From a video interview with the composer: “Imagine: you only have two bows, two violas, two human beings…There are eight strings. There is so little you can do with those things, and yet, actually, it is impossible to find a limit…”
From the composer’s note: “My desire at times was to conjure an almost orchestral depth and variety of sound....The implied harmony is intended to be as sonorous as possible, the texture sometimes maintaining four or more parts for sustained periods.”
One of the outstanding British composers of his generation, George Benjamin started to play the piano at seven and began composing almost immediately. He has said listening to The Beatles on his sister’s radio is among his earliest remembered musical experiences, and he tried to create his own songs in his mind, complete with imagined harmonies and instrumentation. In 1976 he entered the Paris Conservatoire to study composition with Olivier Messiaen and piano with Yvonne Loriod, and he continued composition study at King’s College, Cambridge, with Alexander Goehr.
His first orchestral work, Ringed by the Flat Horizon, was played at the BBC Proms when he was 20 years old, and he has gone to compile a catalog of critically acclaimed and ground-breaking work in most genres and forms of classical music, including the opera Written on Skin, which premiered at the Aix en Provence Festival in 2012 and has subsequently been produced around the world, recorded on CD and DVD, and won a host of awards. Benjamin was Musical America’s Composer of the Year in 2014, and he is also a distinguished and active conductor.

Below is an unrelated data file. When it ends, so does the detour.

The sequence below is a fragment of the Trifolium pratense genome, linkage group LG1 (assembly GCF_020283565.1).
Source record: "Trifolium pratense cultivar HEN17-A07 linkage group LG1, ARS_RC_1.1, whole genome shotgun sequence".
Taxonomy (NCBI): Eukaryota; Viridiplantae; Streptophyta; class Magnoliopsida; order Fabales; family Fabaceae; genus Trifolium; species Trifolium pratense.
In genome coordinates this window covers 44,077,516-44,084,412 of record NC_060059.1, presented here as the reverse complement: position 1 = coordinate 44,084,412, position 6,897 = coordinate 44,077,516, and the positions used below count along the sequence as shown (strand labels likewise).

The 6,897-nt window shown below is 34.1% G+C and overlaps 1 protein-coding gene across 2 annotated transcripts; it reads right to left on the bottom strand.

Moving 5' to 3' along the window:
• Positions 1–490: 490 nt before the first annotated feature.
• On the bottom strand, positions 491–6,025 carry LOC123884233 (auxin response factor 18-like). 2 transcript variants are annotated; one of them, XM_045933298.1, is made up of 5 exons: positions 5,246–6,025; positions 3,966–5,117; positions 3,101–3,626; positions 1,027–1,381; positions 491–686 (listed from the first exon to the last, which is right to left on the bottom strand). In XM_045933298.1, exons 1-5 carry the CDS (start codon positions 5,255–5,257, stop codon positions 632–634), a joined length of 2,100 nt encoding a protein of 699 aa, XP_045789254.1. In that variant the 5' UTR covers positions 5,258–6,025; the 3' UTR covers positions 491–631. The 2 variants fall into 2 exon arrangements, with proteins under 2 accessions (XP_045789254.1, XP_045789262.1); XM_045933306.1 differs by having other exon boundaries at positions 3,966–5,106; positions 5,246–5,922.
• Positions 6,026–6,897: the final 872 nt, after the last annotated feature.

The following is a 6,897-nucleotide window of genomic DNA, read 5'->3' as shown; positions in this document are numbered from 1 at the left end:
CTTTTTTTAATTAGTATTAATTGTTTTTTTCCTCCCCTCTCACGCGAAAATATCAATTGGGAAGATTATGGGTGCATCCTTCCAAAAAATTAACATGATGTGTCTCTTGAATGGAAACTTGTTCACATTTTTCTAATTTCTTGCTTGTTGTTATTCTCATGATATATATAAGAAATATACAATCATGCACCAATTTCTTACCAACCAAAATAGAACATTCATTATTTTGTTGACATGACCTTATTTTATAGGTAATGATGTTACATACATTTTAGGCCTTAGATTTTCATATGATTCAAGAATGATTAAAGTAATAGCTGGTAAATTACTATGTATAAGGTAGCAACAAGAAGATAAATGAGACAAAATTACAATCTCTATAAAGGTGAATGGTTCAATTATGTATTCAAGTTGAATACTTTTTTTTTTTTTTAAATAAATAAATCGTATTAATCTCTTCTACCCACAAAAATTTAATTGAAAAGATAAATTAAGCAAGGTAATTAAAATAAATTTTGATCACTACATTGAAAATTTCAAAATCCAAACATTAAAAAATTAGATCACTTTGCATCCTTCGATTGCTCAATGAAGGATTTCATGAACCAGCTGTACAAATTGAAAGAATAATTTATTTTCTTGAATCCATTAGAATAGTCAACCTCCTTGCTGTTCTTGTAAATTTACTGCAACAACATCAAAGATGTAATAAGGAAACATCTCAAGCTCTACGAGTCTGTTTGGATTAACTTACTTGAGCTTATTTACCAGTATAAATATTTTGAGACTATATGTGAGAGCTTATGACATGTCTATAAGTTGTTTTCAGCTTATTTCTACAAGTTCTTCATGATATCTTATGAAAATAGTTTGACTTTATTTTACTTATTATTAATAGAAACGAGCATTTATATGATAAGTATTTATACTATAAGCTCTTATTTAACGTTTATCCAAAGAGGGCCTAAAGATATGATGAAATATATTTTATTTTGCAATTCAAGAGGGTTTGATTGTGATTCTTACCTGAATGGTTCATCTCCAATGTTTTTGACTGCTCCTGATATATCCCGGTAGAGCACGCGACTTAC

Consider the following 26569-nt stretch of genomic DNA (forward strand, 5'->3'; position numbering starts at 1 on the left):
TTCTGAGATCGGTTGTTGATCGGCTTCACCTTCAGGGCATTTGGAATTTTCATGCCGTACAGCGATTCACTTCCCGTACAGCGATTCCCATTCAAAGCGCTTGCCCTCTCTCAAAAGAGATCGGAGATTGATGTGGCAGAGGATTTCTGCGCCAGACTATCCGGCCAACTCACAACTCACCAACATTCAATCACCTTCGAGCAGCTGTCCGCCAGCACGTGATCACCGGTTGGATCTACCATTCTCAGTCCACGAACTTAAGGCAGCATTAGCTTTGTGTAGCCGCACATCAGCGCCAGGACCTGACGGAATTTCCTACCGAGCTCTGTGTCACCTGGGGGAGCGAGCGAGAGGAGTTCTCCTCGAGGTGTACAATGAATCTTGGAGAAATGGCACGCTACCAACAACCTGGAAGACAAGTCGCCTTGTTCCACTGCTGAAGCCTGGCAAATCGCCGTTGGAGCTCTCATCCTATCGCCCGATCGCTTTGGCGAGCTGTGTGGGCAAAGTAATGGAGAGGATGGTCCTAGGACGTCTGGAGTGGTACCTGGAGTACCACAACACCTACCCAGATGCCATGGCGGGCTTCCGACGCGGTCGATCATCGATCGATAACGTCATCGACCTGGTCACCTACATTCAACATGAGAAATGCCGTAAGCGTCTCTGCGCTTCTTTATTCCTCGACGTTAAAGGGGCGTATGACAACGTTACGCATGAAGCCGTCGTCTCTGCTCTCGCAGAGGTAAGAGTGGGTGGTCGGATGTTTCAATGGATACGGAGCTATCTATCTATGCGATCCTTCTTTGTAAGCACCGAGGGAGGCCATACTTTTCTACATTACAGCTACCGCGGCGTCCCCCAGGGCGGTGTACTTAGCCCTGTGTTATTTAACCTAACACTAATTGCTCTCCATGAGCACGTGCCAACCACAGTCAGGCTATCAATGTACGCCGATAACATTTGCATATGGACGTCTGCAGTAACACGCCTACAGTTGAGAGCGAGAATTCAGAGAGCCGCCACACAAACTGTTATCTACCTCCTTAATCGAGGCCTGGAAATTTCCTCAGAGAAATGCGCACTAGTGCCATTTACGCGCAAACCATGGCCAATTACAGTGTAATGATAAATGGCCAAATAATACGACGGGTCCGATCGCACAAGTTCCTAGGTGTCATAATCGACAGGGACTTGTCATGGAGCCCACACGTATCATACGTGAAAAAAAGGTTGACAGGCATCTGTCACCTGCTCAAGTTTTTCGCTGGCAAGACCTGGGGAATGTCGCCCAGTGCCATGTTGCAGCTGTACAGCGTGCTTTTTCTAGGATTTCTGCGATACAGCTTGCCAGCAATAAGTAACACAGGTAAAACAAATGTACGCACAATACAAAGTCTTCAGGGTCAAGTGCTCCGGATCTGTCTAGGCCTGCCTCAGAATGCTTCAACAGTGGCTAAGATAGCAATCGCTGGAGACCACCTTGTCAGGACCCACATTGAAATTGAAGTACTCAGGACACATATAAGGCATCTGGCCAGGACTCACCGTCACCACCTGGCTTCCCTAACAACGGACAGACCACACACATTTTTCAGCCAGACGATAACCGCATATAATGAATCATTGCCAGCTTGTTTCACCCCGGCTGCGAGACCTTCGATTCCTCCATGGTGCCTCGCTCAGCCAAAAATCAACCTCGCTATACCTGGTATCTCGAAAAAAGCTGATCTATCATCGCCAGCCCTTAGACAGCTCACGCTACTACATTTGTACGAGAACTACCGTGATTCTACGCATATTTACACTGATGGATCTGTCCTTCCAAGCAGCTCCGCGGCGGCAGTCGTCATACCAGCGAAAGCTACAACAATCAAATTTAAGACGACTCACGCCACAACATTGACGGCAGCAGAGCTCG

“Imagine: you only have two bows, two violas, two human beings,” he said in a video interview before a French performance of Viola, Viola. “There are eight strings. There is so little you can do with those things, and yet, actually, it is impossible to find a limit. I didn’t want it to be a duet – simple, transparent chamber music. I wanted it to be a huge, multiple-magic viola.”
Benjamin wrote the following note for the work:
“Viola, Viola was commissioned by the Tokyo Opera City Cultural Foundation of which the Artistic Director was Toru Takemitsu for the opening of the Tokyo Opera City Concert Hall on 16 September 1997. I was naturally eager to respond to this proposal from my late much-lamented friend Toru Takemitsu. [Takemitsu had died in 1996.] The idea of a viola duo for his friends Yuri Bashmet and Nobuko Imai was entirely his. My initial thoughts of how to solve the many compositional problems inherent within this most unconventional medium may have suggested the viola’s accustomed role as a melancholy voice hidden in the shadows. However, once under way, a completely different instrumental character – fiery and energetic – imposed itself. My desire at times was to conjure an almost orchestral depth and variety of sound. This accounts for the fact that the two viola parts are virtually braided together – indeed, clearly independent lines only begin to flower towards the work’s cantabile center. The implied harmony is intended to be as sonorous as possible, the texture sometimes maintaining four or more parts for sustained periods.”
— John Henken